By Michael Aron
Chief Political Correspondent
“Measurement brings with it a tremendous amount of pushback because no one really likes to be measured,” said Education Commissioner David Hespe.
Hespe offered a vigorous defense of the PARCC test this morning.
He told members of the Senate Education Committee New Jersey has been testing students for years, going back to the Minimum Basic Skills Test in the ’80s, the core curriculum content standards in the ’90s and the High School Proficiency Assessment and NJASK tests of the 2000s.
“We always want to say how do we prepare for the future? Well, this is how you prepare for the future, by setting academic standards high, college and career readiness high,” Hespe said.
PARCC stands for Partnership for Assessment of Readiness for College and Careers.
It’s a roughly seven-hour test administered to students in third through 11th grade.
It began in earnest two weeks ago, and 250,000 New Jersey students per day are taking it.
It’s caused an uproar among some students, parents and teachers.
“What I’m concerned about is the fact that I’m hearing so much negativity from parents,” said Sen. Shirley Turner.
“You’re mentioning superintendents. Not all superintendents have bought into this,” said Sen. Jim Beach.
“Senator, you know me. I problem solve. And if a problem arises, we’re gonna work through it,” Hespe said.
The NJEA opposes the test, fearing it will be used to evaluate teachers.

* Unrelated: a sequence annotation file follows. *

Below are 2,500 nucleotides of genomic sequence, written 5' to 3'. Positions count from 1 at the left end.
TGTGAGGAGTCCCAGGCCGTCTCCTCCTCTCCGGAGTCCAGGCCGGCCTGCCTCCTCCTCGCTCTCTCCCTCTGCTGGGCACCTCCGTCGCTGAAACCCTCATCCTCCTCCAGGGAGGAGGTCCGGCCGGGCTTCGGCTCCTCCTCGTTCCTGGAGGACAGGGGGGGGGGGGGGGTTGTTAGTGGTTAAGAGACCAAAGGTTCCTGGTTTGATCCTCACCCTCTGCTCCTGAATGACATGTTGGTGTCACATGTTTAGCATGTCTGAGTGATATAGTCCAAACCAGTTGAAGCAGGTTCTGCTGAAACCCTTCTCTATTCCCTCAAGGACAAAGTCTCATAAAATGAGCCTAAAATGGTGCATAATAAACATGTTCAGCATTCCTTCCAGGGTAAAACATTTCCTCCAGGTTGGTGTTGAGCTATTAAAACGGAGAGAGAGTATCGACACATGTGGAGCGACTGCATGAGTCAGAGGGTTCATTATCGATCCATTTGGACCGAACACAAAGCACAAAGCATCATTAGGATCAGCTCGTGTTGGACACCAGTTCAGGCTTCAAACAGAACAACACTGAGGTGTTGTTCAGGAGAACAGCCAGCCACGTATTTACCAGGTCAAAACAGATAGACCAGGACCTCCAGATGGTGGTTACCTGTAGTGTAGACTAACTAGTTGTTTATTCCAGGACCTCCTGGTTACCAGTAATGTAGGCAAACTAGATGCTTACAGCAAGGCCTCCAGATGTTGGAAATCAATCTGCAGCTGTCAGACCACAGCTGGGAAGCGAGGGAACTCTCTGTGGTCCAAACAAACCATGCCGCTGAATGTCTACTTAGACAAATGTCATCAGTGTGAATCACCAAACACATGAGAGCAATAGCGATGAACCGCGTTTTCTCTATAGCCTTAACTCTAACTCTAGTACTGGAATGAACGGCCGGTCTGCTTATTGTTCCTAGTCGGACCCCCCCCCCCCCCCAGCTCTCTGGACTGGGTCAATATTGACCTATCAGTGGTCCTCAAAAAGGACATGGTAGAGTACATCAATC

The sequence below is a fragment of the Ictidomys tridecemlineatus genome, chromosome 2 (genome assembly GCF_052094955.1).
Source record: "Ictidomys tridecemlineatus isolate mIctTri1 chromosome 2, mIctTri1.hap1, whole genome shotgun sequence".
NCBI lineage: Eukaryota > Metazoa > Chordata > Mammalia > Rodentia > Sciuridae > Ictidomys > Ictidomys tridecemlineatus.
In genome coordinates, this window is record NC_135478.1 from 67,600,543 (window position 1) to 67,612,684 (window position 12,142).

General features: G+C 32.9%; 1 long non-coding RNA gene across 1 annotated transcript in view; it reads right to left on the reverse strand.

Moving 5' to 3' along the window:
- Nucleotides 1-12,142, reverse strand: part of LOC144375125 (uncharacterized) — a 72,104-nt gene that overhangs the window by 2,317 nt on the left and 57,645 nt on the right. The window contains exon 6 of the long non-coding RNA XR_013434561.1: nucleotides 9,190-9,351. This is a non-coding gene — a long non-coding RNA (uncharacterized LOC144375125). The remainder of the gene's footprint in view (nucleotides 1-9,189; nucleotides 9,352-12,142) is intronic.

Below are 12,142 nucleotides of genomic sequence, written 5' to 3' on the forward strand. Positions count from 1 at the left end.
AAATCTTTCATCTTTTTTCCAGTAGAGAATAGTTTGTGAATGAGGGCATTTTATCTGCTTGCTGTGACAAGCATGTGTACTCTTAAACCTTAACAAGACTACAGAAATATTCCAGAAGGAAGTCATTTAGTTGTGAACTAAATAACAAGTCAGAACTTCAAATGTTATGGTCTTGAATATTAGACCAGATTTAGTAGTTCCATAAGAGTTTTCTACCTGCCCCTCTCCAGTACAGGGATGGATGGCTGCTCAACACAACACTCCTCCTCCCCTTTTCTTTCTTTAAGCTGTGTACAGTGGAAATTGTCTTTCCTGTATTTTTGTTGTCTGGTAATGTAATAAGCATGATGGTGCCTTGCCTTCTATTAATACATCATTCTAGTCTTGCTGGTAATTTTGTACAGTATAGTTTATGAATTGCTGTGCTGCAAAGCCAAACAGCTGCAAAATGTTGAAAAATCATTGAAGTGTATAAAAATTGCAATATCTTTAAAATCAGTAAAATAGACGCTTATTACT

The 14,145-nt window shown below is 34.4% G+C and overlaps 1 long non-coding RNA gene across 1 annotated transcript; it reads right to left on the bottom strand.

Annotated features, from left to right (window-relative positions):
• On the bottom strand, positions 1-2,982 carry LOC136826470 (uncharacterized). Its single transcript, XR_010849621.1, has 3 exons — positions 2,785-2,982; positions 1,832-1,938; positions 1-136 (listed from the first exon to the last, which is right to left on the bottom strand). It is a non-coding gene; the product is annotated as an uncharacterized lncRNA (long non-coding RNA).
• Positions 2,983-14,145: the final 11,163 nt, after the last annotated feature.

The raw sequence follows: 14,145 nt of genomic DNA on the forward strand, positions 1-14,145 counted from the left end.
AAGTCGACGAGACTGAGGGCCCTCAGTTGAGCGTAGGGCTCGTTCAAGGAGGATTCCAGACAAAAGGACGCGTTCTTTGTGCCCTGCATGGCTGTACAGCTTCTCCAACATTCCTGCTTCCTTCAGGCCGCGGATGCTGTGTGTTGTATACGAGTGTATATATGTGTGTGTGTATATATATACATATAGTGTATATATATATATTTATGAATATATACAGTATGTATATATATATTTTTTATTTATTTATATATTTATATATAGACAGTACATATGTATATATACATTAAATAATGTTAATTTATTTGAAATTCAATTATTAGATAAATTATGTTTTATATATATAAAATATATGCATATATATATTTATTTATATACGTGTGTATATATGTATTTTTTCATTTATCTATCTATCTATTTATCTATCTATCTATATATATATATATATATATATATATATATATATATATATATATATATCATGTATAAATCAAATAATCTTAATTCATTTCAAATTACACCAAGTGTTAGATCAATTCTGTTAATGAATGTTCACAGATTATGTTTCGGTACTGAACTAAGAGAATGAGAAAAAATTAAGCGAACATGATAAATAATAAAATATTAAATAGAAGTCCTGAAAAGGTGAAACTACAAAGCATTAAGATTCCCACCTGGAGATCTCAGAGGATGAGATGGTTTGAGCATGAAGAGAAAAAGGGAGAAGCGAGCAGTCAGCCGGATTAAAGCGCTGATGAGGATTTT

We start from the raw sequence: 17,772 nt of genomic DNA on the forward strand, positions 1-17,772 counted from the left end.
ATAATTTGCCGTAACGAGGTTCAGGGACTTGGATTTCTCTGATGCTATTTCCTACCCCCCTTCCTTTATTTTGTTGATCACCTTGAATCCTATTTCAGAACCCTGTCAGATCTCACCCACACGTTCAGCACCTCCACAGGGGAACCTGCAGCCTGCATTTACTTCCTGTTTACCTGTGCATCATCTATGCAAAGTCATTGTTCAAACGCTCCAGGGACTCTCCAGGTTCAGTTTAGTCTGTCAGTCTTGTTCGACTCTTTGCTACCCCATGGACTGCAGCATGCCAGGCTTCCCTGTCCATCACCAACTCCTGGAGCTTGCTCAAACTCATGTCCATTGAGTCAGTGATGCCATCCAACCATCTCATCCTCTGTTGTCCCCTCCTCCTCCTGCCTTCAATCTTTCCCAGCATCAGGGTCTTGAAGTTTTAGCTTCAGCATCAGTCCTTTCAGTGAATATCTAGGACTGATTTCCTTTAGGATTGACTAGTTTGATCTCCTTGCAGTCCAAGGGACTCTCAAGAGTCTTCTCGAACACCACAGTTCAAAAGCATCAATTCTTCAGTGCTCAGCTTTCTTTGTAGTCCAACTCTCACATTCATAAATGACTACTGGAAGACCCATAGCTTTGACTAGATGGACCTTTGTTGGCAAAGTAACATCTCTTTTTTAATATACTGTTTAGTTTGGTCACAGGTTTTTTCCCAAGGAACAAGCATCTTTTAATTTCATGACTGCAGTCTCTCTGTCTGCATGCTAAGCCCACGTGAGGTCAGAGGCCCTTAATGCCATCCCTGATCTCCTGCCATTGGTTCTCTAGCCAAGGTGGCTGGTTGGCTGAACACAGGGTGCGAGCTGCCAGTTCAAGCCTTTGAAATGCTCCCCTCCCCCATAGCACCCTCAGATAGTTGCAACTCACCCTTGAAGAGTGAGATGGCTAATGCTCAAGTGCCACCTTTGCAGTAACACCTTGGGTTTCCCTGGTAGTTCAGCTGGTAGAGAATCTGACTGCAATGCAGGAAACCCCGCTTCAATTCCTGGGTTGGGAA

Some students and parents say the test is too difficult or badly written.
“Just as many students you might have heard that it’s very challenging, I’ve heard they don’t know what all the fuss is, they thought it was very manageable,” Hespe said.
Another criticism is that the test is given on computer, which makes it costly and prone to technical glitches.
“Our goal is to prepare our students for the future, and that’s part of their future — computer administration,” Hespe said.
Hespe acknowledged that in some districts too many students are opting out of the test.
“In some high schools, participation is definitely a problem,” he said.
Gov. Chris Christie supports PARCC.
“Before you even know whether the test has efficacy or not, don’t opt your kids out of it,” he said.
Despite having heard parental misgivings, Senate Education Chair Teresa Ruiz gave PARCC an important endorsement today.
“Are we ready to raise the bar and not be afraid of not getting it in the first year but reinvesting, supporting, circling back, having conversations about changing policies, restructuring. Are we ready to take it to the next level? And I am committed to doing that as chair of the Education Committee, to working with the DOE and every singled stakeholder group that’s here,” she said.
“I think it’s really stunning that a deliberative body would give two and a half hours to a political entity with no counter voices,” said Julia Sass Rubin.
Hespe made an impassioned case for the PARCC exam here today. We’re not doing testing “to” students and teachers, he said. We’re doing it “for” students and teachers. Whether that assuages the hard-core opponents of PARCC remains to be seen.